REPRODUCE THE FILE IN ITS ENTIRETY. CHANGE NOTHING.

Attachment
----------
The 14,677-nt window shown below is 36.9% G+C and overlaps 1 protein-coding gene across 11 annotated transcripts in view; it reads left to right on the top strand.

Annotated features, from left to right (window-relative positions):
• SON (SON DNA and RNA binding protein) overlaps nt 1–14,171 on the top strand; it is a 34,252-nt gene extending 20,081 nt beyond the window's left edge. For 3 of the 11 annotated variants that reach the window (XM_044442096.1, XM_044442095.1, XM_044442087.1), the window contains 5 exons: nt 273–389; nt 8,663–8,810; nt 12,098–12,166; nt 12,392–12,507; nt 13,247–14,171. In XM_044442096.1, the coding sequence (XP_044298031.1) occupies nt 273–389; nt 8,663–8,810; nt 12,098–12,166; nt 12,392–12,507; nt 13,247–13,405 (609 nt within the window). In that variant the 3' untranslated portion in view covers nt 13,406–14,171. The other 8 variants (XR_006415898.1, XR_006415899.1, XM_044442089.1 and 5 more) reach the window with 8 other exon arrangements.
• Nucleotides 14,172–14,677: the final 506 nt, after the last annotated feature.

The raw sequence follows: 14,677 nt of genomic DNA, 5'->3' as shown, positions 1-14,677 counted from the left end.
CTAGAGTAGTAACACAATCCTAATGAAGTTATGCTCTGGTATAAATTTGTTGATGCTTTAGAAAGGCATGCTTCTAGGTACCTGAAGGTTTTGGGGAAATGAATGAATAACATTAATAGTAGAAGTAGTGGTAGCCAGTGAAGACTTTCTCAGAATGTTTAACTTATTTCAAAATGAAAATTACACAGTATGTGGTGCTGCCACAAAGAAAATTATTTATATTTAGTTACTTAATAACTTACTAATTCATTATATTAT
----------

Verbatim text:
The 14,677-nt window shown below is 36.9% G+C and overlaps 1 protein-coding gene across 11 annotated transcripts in view; it reads left to right on the top strand.

Annotated features, from left to right (window-relative positions):
• SON (SON DNA and RNA binding protein) overlaps nt 1–14,171 on the top strand; it is a 34,252-nt gene extending 20,081 nt beyond the window's left edge. For 3 of the 11 annotated variants that reach the window (XM_044442096.1, XM_044442095.1, XM_044442087.1), the window contains 5 exons: nt 273–389; nt 8,663–8,810; nt 12,098–12,166; nt 12,392–12,507; nt 13,247–14,171. In XM_044442096.1, the coding sequence (XP_044298031.1) occupies nt 273–389; nt 8,663–8,810; nt 12,098–12,166; nt 12,392–12,507; nt 13,247–13,405 (609 nt within the window). In that variant the 3' untranslated portion in view covers nt 13,406–14,171. The other 8 variants (XR_006415898.1, XR_006415899.1, XM_044442089.1 and 5 more) reach the window with 8 other exon arrangements.
• Nucleotides 14,172–14,677: the final 506 nt, after the last annotated feature.

The raw sequence follows: 14,677 nt of genomic DNA, 5'->3' as shown, positions 1-14,677 counted from the left end.
CTAGAGTAGTAACACAATCCTAATGAAGTTATGCTCTGGTATAAATTTGTTGATGCTTTAGAAAGGCATGCTTCTAGGTACCTGAAGGTTTTGGGGAAATGAATGAATAACATTAATAGTAGAAGTAGTGGTAGCCAGTGAAGACTTTCTCAGAATGTTTAACTTATTTCAAAATGAAAATTACACAGTATGTGGTGCTGCCACAAAGAAAATTATTTATATTTAGTTACTTAATAACTTACTAATTCATTATATTAT